As machine processes have gotten more precise and repeatable over the last 100 years, the dependency on taper has been reduced.
     
    Last edited: Apr 28, 2019
  16. Walkalong

    Walkalong Moderator

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    That may very well be true, especially with mass made military weapons where speed was more important than quality.

    No doubt in my mind more taper would extract more easily and help with a rough and/or dirty chambers in tough environments.
     
  17. lysanderxiii

    lysanderxiii Member

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    Once a case is subjected to the chamber pressure of firing, it is the same taper as the chamber. (wink)

    My point was that elasticity is required even with the old highly tapered cases, and if the case shrinks away from the chamber wall you can reliably extract, even with cylinder cases, such as .38 Special.

    And you forget that 100 years ago isn't as long ago as you think. In 1919 they were making some finely machined bores and chambers, look at M1903s and the like. Even in 1895 the art of reaming chambers smoothly was well understood. But, I think you are on the right track, though I believe it was more due, first, to black powder fouling, and later, the inevitably dirty, and after some service with corrosive primers, pitted chambers that drove the pronounced taper of early cartridges.
     
  18. rbernie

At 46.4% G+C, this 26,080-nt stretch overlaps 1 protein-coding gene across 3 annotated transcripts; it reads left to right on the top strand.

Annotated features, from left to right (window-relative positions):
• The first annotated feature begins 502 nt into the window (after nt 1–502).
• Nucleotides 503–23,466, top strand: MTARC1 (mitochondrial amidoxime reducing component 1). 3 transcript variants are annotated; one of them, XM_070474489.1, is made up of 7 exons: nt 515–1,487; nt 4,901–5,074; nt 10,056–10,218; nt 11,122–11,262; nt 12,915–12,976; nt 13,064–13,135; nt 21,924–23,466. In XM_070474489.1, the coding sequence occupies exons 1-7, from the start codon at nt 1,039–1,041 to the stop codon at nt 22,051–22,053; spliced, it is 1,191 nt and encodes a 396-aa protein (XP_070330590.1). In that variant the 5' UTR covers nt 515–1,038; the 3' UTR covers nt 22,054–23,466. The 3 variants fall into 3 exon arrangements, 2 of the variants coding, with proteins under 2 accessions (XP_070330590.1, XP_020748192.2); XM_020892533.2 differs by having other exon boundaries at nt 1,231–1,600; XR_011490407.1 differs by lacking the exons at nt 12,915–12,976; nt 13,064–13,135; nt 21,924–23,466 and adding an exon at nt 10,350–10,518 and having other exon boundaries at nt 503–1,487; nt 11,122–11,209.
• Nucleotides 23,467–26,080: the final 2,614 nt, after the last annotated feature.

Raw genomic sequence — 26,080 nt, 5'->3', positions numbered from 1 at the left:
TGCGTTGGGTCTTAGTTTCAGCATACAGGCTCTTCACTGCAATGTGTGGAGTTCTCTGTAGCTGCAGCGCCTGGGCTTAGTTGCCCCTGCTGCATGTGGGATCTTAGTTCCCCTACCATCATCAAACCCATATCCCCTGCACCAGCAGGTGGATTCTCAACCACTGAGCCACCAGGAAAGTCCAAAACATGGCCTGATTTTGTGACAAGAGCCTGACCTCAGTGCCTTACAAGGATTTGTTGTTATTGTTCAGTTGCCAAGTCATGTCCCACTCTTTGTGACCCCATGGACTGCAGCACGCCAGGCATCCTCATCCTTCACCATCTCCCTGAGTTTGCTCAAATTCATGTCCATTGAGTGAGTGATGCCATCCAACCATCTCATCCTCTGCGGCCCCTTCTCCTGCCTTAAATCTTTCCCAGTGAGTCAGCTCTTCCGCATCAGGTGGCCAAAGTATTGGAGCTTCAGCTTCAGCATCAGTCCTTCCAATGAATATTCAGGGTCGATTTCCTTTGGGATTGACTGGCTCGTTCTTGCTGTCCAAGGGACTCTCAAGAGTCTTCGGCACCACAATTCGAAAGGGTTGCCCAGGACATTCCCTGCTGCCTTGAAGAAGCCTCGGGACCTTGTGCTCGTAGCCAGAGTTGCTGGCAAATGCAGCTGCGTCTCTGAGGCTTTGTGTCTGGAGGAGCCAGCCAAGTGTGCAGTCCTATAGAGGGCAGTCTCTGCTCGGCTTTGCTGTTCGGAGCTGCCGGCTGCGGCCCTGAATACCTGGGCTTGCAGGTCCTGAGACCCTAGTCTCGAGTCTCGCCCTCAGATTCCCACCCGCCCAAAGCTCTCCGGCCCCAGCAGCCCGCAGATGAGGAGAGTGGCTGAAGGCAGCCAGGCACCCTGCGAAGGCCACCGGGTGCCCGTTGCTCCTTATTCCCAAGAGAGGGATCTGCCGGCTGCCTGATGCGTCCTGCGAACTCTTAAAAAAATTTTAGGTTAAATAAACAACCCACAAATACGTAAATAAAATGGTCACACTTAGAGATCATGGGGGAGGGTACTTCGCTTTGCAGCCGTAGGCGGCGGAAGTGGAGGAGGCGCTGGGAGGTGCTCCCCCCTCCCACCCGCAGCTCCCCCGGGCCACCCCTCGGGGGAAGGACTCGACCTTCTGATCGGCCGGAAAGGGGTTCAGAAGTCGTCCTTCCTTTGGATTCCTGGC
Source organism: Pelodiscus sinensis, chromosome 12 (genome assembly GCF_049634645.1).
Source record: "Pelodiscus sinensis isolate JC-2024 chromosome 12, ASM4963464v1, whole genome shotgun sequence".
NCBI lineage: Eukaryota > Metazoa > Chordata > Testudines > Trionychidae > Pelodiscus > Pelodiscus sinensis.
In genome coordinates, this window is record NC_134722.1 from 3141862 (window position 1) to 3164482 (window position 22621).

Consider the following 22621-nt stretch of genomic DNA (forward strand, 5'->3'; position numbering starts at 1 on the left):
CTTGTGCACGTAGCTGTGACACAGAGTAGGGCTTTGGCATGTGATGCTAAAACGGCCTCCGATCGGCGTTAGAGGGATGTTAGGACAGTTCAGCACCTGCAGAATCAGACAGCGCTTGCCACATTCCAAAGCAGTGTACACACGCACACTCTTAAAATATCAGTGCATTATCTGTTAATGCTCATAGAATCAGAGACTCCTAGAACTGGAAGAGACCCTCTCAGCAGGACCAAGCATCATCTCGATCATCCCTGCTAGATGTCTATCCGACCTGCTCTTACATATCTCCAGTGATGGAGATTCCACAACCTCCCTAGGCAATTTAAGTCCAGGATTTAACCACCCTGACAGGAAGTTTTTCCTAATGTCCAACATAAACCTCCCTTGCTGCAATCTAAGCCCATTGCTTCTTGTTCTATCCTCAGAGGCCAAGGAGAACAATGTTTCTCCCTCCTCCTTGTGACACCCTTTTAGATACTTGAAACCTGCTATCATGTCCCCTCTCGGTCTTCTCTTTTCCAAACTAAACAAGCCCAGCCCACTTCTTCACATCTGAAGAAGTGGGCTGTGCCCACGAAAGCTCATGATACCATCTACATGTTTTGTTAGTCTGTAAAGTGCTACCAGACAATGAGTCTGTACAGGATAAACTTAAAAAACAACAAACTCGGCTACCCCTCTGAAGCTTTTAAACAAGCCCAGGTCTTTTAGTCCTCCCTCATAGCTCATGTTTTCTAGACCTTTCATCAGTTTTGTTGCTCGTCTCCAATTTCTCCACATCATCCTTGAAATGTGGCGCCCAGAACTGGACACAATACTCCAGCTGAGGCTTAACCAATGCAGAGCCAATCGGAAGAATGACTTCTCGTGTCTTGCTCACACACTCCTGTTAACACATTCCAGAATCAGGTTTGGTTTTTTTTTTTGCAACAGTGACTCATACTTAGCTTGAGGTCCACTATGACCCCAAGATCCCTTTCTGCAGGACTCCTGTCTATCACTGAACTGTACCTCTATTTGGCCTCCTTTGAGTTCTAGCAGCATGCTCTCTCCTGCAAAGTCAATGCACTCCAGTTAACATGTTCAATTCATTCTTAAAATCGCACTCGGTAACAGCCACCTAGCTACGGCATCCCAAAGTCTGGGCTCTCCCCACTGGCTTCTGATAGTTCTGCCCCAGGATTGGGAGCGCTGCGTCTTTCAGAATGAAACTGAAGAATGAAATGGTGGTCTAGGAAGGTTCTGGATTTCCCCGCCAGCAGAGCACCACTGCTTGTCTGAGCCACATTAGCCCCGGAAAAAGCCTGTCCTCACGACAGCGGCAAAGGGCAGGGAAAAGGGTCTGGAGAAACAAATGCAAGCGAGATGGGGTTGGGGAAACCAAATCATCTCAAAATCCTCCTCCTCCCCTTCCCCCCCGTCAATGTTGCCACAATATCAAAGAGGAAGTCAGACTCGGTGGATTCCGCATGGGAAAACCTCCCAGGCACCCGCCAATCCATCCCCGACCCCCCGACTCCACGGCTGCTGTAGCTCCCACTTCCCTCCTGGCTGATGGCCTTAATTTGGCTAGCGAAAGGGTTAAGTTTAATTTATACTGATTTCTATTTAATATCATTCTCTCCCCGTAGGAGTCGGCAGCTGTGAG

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    rbernie Member

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    I’ve looked at a lot of chambers through a lot of borescopes. As good as they might have been in period, my Lowe or Gustaf chambers don't look nearly as devoid of deep machining marks as most anything else that’s been made since World War II. Of course the war years production versions for military rifles and most cheap civilian rifles have shown the worst chamber finishes, due to the speed with which the chambering process was conducted.

    I think the items in concurrence are that the proper case material will facilitate extraction through proper elasticity regardless of chamber / brass shape, and that case taper will facilitate extraction when the chamber wall has the ability to imprint high/low patterns onto the brass that could provide mechanical interference.
     
  19. Varminterror

    Varminterror Member

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    Because MANY of the parent cases designed throughout history have been developed with automatic fire in mind.